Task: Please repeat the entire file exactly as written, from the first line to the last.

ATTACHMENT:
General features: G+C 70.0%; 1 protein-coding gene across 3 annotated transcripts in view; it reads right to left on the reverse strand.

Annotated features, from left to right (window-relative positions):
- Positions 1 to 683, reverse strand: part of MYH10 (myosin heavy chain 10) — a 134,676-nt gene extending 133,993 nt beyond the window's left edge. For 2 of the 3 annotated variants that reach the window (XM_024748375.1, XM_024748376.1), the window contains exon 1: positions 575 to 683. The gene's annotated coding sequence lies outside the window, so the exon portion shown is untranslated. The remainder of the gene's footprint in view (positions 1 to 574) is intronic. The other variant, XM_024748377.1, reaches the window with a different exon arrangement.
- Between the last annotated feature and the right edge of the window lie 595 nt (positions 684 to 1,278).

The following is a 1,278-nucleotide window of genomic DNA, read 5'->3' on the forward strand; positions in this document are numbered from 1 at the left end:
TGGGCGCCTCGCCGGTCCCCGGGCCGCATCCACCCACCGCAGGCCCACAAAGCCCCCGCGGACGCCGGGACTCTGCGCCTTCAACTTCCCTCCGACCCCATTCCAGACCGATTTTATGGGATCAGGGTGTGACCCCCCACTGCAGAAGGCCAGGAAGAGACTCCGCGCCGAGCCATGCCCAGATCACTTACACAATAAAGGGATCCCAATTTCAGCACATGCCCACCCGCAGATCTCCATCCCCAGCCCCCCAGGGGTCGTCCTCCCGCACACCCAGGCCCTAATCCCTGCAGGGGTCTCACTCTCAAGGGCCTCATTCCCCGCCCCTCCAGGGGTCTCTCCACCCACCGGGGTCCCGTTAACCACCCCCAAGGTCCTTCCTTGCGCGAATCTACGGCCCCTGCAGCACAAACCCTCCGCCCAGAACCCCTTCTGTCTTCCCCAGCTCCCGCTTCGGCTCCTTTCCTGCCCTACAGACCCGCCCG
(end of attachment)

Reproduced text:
General features: G+C 70.0%; 1 protein-coding gene across 3 annotated transcripts in view; it reads right to left on the reverse strand.

Annotated features, from left to right (window-relative positions):
- Positions 1 to 683, reverse strand: part of MYH10 (myosin heavy chain 10) — a 134,676-nt gene extending 133,993 nt beyond the window's left edge. For 2 of the 3 annotated variants that reach the window (XM_024748375.1, XM_024748376.1), the window contains exon 1: positions 575 to 683. The gene's annotated coding sequence lies outside the window, so the exon portion shown is untranslated. The remainder of the gene's footprint in view (positions 1 to 574) is intronic. The other variant, XM_024748377.1, reaches the window with a different exon arrangement.
- Between the last annotated feature and the right edge of the window lie 595 nt (positions 684 to 1,278).

The following is a 1,278-nucleotide window of genomic DNA, read 5'->3' on the forward strand; positions in this document are numbered from 1 at the left end:
TGGGCGCCTCGCCGGTCCCCGGGCCGCATCCACCCACCGCAGGCCCACAAAGCCCCCGCGGACGCCGGGACTCTGCGCCTTCAACTTCCCTCCGACCCCATTCCAGACCGATTTTATGGGATCAGGGTGTGACCCCCCACTGCAGAAGGCCAGGAAGAGACTCCGCGCCGAGCCATGCCCAGATCACTTACACAATAAAGGGATCCCAATTTCAGCACATGCCCACCCGCAGATCTCCATCCCCAGCCCCCCAGGGGTCGTCCTCCCGCACACCCAGGCCCTAATCCCTGCAGGGGTCTCACTCTCAAGGGCCTCATTCCCCGCCCCTCCAGGGGTCTCTCCACCCACCGGGGTCCCGTTAACCACCCCCAAGGTCCTTCCTTGCGCGAATCTACGGCCCCTGCAGCACAAACCCTCCGCCCAGAACCCCTTCTGTCTTCCCCAGCTCCCGCTTCGGCTCCTTTCCTGCCCTACAGACCCGCCCG